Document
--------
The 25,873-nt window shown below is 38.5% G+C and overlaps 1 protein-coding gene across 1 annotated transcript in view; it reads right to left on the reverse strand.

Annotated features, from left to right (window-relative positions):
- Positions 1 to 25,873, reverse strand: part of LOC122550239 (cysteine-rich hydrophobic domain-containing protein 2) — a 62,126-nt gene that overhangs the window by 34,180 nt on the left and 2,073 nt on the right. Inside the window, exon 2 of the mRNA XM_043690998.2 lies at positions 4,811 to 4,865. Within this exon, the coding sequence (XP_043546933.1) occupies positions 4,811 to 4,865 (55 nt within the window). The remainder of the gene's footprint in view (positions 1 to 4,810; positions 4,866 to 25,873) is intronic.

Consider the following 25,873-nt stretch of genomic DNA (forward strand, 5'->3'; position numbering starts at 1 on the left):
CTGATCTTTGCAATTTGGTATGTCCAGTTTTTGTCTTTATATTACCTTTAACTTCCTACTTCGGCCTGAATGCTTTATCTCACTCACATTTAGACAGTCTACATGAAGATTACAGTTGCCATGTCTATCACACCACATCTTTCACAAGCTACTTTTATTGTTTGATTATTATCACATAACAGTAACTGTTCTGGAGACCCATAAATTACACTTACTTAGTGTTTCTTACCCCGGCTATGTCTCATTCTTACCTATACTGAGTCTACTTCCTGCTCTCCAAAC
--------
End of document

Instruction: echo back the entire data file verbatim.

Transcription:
The 25,873-nt window shown below is 38.5% G+C and overlaps 1 protein-coding gene across 1 annotated transcript in view; it reads right to left on the reverse strand.

Annotated features, from left to right (window-relative positions):
- Positions 1 to 25,873, reverse strand: part of LOC122550239 (cysteine-rich hydrophobic domain-containing protein 2) — a 62,126-nt gene that overhangs the window by 34,180 nt on the left and 2,073 nt on the right. Inside the window, exon 2 of the mRNA XM_043690998.2 lies at positions 4,811 to 4,865. Within this exon, the coding sequence (XP_043546933.1) occupies positions 4,811 to 4,865 (55 nt within the window). The remainder of the gene's footprint in view (positions 1 to 4,810; positions 4,866 to 25,873) is intronic.

Consider the following 25,873-nt stretch of genomic DNA (forward strand, 5'->3'; position numbering starts at 1 on the left):
CTGATCTTTGCAATTTGGTATGTCCAGTTTTTGTCTTTATATTACCTTTAACTTCCTACTTCGGCCTGAATGCTTTATCTCACTCACATTTAGACAGTCTACATGAAGATTACAGTTGCCATGTCTATCACACCACATCTTTCACAAGCTACTTTTATTGTTTGATTATTATCACATAACAGTAACTGTTCTGGAGACCCATAAATTACACTTACTTAGTGTTTCTTACCCCGGCTATGTCTCATTCTTACCTATACTGAGTCTACTTCCTGCTCTCCAAAC